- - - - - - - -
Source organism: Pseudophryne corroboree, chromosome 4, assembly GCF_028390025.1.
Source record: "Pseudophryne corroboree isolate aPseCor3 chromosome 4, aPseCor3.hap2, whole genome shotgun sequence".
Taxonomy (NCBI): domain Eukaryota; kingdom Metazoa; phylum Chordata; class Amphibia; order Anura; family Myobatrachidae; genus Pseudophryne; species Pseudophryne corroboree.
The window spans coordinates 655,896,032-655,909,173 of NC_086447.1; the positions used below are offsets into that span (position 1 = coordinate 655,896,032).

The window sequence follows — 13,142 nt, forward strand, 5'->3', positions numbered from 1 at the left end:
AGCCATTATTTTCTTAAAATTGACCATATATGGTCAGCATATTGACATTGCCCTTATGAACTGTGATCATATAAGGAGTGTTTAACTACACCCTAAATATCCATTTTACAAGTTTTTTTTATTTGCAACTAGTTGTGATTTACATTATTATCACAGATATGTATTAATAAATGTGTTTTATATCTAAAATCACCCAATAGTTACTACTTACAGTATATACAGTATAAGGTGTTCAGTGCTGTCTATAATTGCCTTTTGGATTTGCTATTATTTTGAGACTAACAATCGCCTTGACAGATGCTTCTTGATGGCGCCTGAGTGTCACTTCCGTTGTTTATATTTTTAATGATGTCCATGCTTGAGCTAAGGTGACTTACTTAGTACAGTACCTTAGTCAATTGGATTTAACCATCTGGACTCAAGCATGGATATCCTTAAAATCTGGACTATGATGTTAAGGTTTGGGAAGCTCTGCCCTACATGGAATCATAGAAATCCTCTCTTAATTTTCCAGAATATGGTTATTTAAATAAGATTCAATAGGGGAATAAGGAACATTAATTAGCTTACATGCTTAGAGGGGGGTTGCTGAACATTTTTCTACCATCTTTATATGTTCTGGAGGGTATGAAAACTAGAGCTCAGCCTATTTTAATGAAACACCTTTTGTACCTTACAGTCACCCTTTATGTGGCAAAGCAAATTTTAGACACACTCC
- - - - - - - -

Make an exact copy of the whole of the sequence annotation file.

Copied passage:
Source organism: Pseudophryne corroboree, chromosome 4, assembly GCF_028390025.1.
Source record: "Pseudophryne corroboree isolate aPseCor3 chromosome 4, aPseCor3.hap2, whole genome shotgun sequence".
Taxonomy (NCBI): domain Eukaryota; kingdom Metazoa; phylum Chordata; class Amphibia; order Anura; family Myobatrachidae; genus Pseudophryne; species Pseudophryne corroboree.
The window spans coordinates 655,896,032-655,909,173 of NC_086447.1; the positions used below are offsets into that span (position 1 = coordinate 655,896,032).

The window sequence follows — 13,142 nt, forward strand, 5'->3', positions numbered from 1 at the left end:
AGCCATTATTTTCTTAAAATTGACCATATATGGTCAGCATATTGACATTGCCCTTATGAACTGTGATCATATAAGGAGTGTTTAACTACACCCTAAATATCCATTTTACAAGTTTTTTTTATTTGCAACTAGTTGTGATTTACATTATTATCACAGATATGTATTAATAAATGTGTTTTATATCTAAAATCACCCAATAGTTACTACTTACAGTATATACAGTATAAGGTGTTCAGTGCTGTCTATAATTGCCTTTTGGATTTGCTATTATTTTGAGACTAACAATCGCCTTGACAGATGCTTCTTGATGGCGCCTGAGTGTCACTTCCGTTGTTTATATTTTTAATGATGTCCATGCTTGAGCTAAGGTGACTTACTTAGTACAGTACCTTAGTCAATTGGATTTAACCATCTGGACTCAAGCATGGATATCCTTAAAATCTGGACTATGATGTTAAGGTTTGGGAAGCTCTGCCCTACATGGAATCATAGAAATCCTCTCTTAATTTTCCAGAATATGGTTATTTAAATAAGATTCAATAGGGGAATAAGGAACATTAATTAGCTTACATGCTTAGAGGGGGGTTGCTGAACATTTTTCTACCATCTTTATATGTTCTGGAGGGTATGAAAACTAGAGCTCAGCCTATTTTAATGAAACACCTTTTGTACCTTACAGTCACCCTTTATGTGGCAAAGCAAATTTTAGACACACTCC